Comcast-owned Sky has become the first major British network to greenlight commissions of scale written and directed by a person with Down Syndrome, the pay-TV giant has said.
The network has ordered two shows from Otto Baxter, short film The Puppet Asylum and companion doc Otto Baxter: Not a F*cking Horror Story. Both will be given a theatrical window before airing on Sky.
The former is described as an allegorical horror biopic reimagining Baxter’s life from baby to becoming his own master, charting his birth as a horned baby in a blood-splattered morgue through wayward teens to years in captivity in the ‘Puppet Asylum’.
The show is being exec produced by Bridget Jones star Sally Phillips, whose son has Down Syndrome and who has presented documentaries on the subject in the past, and comes from All3Media-backed Story Films in association with Archface Films and Sky Studios. NBCUniversal Global Distribution handle international sales of Otto Baxter: Not A F***ing Horror Story on behalf of Sky Studios.
Blending archive with drama and present-day footage, companion doc Otto Baxter: Not a Fucking Horror Story follows 35-year-old Baxter through a year of change as a family bereavement makes him think about his own mortality for the first time. Through the writing and directing process, Baxter finds the vocabulary to process his past and imagine his future. BAFTA-winners Bruce Fletcher and Peter Beard are directing while Daisy Allsop is producer and David Nath is executive producer. Dan Edge of C Talent at Whalar, a talent agency and consulting company representing high-profile deaf and disabled talent, is attached as disability consultant and access coordinator.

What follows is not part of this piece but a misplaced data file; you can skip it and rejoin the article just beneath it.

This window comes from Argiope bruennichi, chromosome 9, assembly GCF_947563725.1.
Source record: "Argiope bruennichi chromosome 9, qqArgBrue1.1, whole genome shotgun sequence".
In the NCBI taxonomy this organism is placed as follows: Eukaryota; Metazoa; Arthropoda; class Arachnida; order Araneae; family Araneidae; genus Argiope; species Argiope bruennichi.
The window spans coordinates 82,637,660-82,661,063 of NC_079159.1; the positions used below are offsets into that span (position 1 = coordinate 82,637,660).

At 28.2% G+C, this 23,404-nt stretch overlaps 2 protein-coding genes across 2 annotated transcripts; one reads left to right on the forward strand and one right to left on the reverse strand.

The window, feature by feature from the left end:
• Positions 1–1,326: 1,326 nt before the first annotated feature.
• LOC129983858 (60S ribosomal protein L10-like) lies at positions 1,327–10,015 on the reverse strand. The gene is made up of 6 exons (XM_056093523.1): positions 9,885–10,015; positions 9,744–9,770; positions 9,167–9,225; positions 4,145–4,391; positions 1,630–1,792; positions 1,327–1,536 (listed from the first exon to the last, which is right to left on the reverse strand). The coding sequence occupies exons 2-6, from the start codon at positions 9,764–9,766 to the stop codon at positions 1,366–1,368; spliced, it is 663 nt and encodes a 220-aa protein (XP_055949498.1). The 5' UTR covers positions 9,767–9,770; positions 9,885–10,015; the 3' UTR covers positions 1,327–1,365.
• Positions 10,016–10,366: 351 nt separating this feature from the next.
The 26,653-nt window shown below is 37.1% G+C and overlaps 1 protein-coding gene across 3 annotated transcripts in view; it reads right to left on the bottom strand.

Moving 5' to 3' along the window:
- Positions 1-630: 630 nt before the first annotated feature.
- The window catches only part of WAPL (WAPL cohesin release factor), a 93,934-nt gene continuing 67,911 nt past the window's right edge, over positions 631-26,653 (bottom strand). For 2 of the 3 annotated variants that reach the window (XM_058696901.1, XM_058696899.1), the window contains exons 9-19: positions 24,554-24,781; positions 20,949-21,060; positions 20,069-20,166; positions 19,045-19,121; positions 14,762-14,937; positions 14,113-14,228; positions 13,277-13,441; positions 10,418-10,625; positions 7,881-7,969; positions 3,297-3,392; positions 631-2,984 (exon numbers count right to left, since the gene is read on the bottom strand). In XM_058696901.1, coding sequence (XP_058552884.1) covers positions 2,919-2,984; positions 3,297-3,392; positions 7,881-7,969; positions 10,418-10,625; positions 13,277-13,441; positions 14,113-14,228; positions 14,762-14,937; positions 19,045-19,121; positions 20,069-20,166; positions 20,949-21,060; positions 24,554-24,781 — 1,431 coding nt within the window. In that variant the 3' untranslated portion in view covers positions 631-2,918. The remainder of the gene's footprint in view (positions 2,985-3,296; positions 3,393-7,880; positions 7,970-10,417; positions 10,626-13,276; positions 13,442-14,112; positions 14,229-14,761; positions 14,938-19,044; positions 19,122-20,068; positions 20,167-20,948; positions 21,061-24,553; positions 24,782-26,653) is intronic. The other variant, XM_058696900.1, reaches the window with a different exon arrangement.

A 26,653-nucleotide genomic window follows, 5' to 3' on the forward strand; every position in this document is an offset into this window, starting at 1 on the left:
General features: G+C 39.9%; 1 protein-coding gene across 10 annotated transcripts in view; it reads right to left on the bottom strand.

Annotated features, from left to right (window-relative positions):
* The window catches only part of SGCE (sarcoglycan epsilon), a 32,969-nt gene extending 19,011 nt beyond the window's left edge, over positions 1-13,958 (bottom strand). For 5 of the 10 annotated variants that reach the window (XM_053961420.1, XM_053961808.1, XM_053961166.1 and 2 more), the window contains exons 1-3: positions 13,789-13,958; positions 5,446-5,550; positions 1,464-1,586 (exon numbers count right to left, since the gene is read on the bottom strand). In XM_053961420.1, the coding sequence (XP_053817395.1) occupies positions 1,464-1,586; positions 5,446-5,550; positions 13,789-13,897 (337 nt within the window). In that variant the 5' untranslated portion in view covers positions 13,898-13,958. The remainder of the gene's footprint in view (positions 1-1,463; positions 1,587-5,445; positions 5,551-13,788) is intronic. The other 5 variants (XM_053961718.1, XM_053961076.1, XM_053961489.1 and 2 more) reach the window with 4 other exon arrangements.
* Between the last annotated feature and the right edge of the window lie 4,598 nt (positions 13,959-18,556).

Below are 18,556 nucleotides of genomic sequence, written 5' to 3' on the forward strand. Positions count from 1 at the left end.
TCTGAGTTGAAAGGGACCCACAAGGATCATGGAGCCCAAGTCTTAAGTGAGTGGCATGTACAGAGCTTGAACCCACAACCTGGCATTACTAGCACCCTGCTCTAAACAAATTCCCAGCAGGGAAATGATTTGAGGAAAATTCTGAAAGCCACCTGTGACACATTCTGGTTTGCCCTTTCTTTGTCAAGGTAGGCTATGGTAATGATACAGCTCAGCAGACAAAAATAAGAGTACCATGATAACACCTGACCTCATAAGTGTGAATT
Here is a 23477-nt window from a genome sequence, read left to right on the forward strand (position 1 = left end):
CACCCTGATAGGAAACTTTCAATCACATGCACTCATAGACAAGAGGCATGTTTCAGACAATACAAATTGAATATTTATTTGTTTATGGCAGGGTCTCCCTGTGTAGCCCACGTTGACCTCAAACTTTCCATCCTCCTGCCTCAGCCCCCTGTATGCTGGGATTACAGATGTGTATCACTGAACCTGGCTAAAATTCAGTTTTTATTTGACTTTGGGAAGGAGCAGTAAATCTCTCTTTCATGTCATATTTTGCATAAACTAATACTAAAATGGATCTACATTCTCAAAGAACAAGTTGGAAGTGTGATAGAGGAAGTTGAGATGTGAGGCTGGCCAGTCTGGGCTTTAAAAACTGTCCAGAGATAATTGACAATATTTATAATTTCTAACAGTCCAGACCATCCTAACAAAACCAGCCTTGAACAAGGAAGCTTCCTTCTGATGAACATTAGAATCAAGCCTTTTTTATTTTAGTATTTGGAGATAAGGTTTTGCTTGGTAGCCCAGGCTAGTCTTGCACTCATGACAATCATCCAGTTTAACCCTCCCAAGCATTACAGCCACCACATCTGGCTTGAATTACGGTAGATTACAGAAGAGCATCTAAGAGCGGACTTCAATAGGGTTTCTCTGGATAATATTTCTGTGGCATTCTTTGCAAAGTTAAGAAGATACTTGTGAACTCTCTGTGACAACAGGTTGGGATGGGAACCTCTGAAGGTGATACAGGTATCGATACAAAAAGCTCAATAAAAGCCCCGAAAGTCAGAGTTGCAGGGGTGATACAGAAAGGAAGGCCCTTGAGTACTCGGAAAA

Sky said the pair are the first original commissions of this scale written and directed by a person with Down Syndrome.
“Making my vision come to life has been totally mind blowing,” said Baxter. “Without exception the whole team has made me feel welcomed, listened to, included and respected as a fellow artist.”
“I am the first writer and director with Down Syndrome commissioned by a British broadcaster to make a film like this, but hopefully not the last,” he added.
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